Of Bubur Lambuk, Pufferfish & Raya
We are excited for Raya!
Today marks the last day of the month of Ramadan. This month has been of special significance as Ramadan is a time of introspection for us. While we prepare for Raya and look forward to our families dressing up in our festive garb and enjoying a sumptuous spread, we’d like to take the time to share some thoughts.
Earlier this month, we held our Bubur Lambuk Ikan Tenggiri distribution drive at Mother Dough Bakery in the spirit of Ramadan. It has become a yearly tradition for us to head to the market in the morning as a family, spend the day churning out bowls of our homely recipe, and distribute them to everyone before iftar commences. We look forward to this event each year as this is the time we get to meet the Orang Pulau/Laut community members and the people who have been supporting our work.
Despite being a free distribution, we were humbled by the generosity and kind donations. Because of that, we organised another Bubur distribution a week later near our home in Jurong West. For that, we thank you.
It was lovely to reunite with old and new faces during the Bubur distribution. We hope that everyone enjoyed our family’s treasured dish this Ramadan.
Sharing a little thing or two about our culture
Recently, social media channels were abuzz with the news of the unfortunate passing of two elderly individuals in Malaysia after the consumption of pufferfish, which the couple had purchased from an errant seller on Facebook.
While we are dismayed by this tragedy, we’d like to take this time to address a few matters:
We recognise that some laws are important to negate issues such as this.
We firmly believe that sellers should be held responsible for the sale of a potentially lethal product such as pufferfish. However, we do not agree that pufferfish should be sold by and to anyone except for certified merchants and handlers.
Public awareness and education are essential.
While pufferfish may be widely known to be poisonous, this fact may not be known to all. We encourage everyone to check their source of food supplies and not to purchase from unlicensed merchants.
We are calling for the recognition of heritage food of Singapore’s Orang Pulau/Laut community.
Pufferfish has been consumed by our community for a very long time. Like us, many other coastal communities, such as the Riau islanders and the Orang Bajau have found ingenious methods and learned skills in preparing and removing the poison from pufferfish.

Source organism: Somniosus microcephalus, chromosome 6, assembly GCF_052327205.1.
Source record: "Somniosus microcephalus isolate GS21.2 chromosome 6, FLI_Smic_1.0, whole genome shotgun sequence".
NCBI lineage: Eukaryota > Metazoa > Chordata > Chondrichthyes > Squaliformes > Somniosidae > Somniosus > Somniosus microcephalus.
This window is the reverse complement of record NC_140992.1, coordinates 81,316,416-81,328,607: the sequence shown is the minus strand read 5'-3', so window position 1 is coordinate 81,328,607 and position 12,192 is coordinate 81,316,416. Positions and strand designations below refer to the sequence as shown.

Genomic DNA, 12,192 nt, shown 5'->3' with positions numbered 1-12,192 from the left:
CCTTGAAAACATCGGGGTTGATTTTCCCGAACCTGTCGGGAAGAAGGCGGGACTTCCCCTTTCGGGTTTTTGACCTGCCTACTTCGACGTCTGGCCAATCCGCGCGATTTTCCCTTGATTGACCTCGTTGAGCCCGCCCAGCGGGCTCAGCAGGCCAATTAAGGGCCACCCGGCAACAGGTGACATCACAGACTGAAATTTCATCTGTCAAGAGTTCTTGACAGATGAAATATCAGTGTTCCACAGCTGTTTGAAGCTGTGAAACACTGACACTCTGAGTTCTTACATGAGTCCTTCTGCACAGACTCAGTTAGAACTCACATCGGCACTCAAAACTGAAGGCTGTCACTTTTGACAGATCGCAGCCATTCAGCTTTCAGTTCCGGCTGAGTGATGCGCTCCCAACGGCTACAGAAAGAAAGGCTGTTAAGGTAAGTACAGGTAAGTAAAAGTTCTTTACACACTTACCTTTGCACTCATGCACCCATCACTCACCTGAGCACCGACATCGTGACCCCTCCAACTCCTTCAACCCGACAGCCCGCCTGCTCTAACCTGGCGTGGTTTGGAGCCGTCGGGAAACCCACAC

While the public consumption of pufferfish in Singapore is solely sold through Japanese restaurants as fugu, we call for the recognition of pufferfish as our heritage food that requires knowledge, experience and expertise.
To know more, see our post below or read the opinions we shared on Today Online.
Sharing and learning as we grow
In the past couple of months, we’ve also been leading tours and had the pleasure of sharing more about what we do with the students at various schools. We are often left inspired by the inquisitive young minds with their feedback and questions that they have during these intimate sessions. It’s refreshing to hear the topics of displacement and cultural loss being discussed among our youths – as most of us have the privilege of living in a modernised city like Singapore.
These efforts underscore some of the objectives that we have set: to share our narratives among young individuals about our culture through education and awareness building. With that said, we’d like to thank the teachers who are daring and kind to seek out lesser-known stories that made up Singapore’s history. We appreciate every opportunity to share our work in your classrooms.
We’re looking for institutions and organisations in the same vein and virtue who would like to support or work alongside us to amplify our cultural and conservation efforts. We’d love to talk to you as a fellow ally to champion our causes and be part of our advocacy journey.
Reach out via email@example.com to say hello!
In celebration of Hari Raya…
As we welcome the month of Raya, we are excited to share that The Black Sampan (that’s also us) will be hosting a little gathering. Atap Assembly is back!
Over some ketupat and rendang, we’d like to discuss the topic of Hari Raya beyond the perspective of culture but through the lens of sustainability and religion. Joining us are the people leading FiTree, Farah and Shafiah, and Meryem, a Chinese-Muslim revert and co-founder of TAKVA.
Happening on Wednesday, 3 May, 7.30pm to 9.30pm at The Black Sampan. If you’d like to join us, reserve a spot here on Eventbrite, and we’ll see you soon!
Thank you, and have a Selamat Hari Raya to all our Muslim friends! :)